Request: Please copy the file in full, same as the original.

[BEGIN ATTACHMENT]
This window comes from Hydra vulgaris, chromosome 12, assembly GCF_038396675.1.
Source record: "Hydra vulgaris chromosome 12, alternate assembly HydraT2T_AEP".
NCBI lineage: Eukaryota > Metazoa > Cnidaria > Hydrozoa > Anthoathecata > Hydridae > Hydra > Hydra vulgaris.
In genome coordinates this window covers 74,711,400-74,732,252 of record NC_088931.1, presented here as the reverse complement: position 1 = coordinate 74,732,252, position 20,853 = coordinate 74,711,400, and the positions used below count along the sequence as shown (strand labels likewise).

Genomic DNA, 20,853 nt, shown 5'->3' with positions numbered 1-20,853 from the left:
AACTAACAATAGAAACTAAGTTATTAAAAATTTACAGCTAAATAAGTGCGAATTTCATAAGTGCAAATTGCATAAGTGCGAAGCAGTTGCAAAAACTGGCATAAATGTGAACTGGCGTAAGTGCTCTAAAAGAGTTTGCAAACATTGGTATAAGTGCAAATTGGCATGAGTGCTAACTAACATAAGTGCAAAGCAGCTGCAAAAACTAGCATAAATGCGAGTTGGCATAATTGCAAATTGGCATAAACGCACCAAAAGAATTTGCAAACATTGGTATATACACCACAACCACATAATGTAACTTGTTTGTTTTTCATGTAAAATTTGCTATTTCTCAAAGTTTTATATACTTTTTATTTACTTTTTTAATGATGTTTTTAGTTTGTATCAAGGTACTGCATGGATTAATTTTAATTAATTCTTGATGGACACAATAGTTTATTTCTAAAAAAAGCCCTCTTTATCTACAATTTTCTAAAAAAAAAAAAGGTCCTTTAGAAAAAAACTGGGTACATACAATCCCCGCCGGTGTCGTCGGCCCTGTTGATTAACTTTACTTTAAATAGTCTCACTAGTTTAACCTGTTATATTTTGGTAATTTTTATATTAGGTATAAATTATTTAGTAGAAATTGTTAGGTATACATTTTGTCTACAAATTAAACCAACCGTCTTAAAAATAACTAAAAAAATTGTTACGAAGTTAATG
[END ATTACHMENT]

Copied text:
This window comes from Hydra vulgaris, chromosome 12, assembly GCF_038396675.1.
Source record: "Hydra vulgaris chromosome 12, alternate assembly HydraT2T_AEP".
NCBI lineage: Eukaryota > Metazoa > Cnidaria > Hydrozoa > Anthoathecata > Hydridae > Hydra > Hydra vulgaris.
In genome coordinates this window covers 74,711,400-74,732,252 of record NC_088931.1, presented here as the reverse complement: position 1 = coordinate 74,732,252, position 20,853 = coordinate 74,711,400, and the positions used below count along the sequence as shown (strand labels likewise).

Genomic DNA, 20,853 nt, shown 5'->3' with positions numbered 1-20,853 from the left:
AACTAACAATAGAAACTAAGTTATTAAAAATTTACAGCTAAATAAGTGCGAATTTCATAAGTGCAAATTGCATAAGTGCGAAGCAGTTGCAAAAACTGGCATAAATGTGAACTGGCGTAAGTGCTCTAAAAGAGTTTGCAAACATTGGTATAAGTGCAAATTGGCATGAGTGCTAACTAACATAAGTGCAAAGCAGCTGCAAAAACTAGCATAAATGCGAGTTGGCATAATTGCAAATTGGCATAAACGCACCAAAAGAATTTGCAAACATTGGTATATACACCACAACCACATAATGTAACTTGTTTGTTTTTCATGTAAAATTTGCTATTTCTCAAAGTTTTATATACTTTTTATTTACTTTTTTAATGATGTTTTTAGTTTGTATCAAGGTACTGCATGGATTAATTTTAATTAATTCTTGATGGACACAATAGTTTATTTCTAAAAAAAGCCCTCTTTATCTACAATTTTCTAAAAAAAAAAAAGGTCCTTTAGAAAAAAACTGGGTACATACAATCCCCGCCGGTGTCGTCGGCCCTGTTGATTAACTTTACTTTAAATAGTCTCACTAGTTTAACCTGTTATATTTTGGTAATTTTTATATTAGGTATAAATTATTTAGTAGAAATTGTTAGGTATACATTTTGTCTACAAATTAAACCAACCGTCTTAAAAATAACTAAAAAAATTGTTACGAAGTTAATG